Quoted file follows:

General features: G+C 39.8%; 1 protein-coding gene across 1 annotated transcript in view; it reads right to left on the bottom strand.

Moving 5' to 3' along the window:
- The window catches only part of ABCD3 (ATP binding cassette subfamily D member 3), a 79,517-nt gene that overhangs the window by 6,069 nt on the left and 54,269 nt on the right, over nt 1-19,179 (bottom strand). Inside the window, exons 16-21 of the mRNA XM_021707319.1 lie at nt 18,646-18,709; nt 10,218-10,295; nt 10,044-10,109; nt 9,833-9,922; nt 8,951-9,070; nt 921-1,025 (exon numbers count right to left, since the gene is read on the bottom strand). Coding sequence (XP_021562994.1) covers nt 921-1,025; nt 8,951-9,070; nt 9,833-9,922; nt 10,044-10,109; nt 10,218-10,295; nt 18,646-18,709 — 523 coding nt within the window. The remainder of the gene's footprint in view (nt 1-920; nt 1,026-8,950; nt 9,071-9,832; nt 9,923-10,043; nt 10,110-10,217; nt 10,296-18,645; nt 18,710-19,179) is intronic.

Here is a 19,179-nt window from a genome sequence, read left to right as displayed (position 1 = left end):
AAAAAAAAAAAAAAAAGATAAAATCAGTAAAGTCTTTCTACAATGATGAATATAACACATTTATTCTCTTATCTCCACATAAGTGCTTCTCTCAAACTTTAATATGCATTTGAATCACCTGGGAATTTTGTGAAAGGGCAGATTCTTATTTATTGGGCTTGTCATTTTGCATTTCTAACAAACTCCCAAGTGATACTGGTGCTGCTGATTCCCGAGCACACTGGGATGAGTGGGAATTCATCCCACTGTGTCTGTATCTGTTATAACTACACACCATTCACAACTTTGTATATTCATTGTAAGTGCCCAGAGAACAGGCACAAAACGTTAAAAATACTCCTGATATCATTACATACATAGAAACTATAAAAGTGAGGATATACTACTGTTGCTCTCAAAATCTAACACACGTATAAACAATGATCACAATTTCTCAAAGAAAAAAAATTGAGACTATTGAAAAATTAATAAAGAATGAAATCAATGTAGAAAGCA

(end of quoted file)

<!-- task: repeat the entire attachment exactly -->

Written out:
General features: G+C 39.8%; 1 protein-coding gene across 1 annotated transcript in view; it reads right to left on the bottom strand.

Moving 5' to 3' along the window:
- The window catches only part of ABCD3 (ATP binding cassette subfamily D member 3), a 79,517-nt gene that overhangs the window by 6,069 nt on the left and 54,269 nt on the right, over nt 1-19,179 (bottom strand). Inside the window, exons 16-21 of the mRNA XM_021707319.1 lie at nt 18,646-18,709; nt 10,218-10,295; nt 10,044-10,109; nt 9,833-9,922; nt 8,951-9,070; nt 921-1,025 (exon numbers count right to left, since the gene is read on the bottom strand). Coding sequence (XP_021562994.1) covers nt 921-1,025; nt 8,951-9,070; nt 9,833-9,922; nt 10,044-10,109; nt 10,218-10,295; nt 18,646-18,709 — 523 coding nt within the window. The remainder of the gene's footprint in view (nt 1-920; nt 1,026-8,950; nt 9,071-9,832; nt 9,923-10,043; nt 10,110-10,217; nt 10,296-18,645; nt 18,710-19,179) is intronic.

Here is a 19,179-nt window from a genome sequence, read left to right as displayed (position 1 = left end):
AAAAAAAAAAAAAAAAGATAAAATCAGTAAAGTCTTTCTACAATGATGAATATAACACATTTATTCTCTTATCTCCACATAAGTGCTTCTCTCAAACTTTAATATGCATTTGAATCACCTGGGAATTTTGTGAAAGGGCAGATTCTTATTTATTGGGCTTGTCATTTTGCATTTCTAACAAACTCCCAAGTGATACTGGTGCTGCTGATTCCCGAGCACACTGGGATGAGTGGGAATTCATCCCACTGTGTCTGTATCTGTTATAACTACACACCATTCACAACTTTGTATATTCATTGTAAGTGCCCAGAGAACAGGCACAAAACGTTAAAAATACTCCTGATATCATTACATACATAGAAACTATAAAAGTGAGGATATACTACTGTTGCTCTCAAAATCTAACACACGTATAAACAATGATCACAATTTCTCAAAGAAAAAAAATTGAGACTATTGAAAAATTAATAAAGAATGAAATCAATGTAGAAAGCA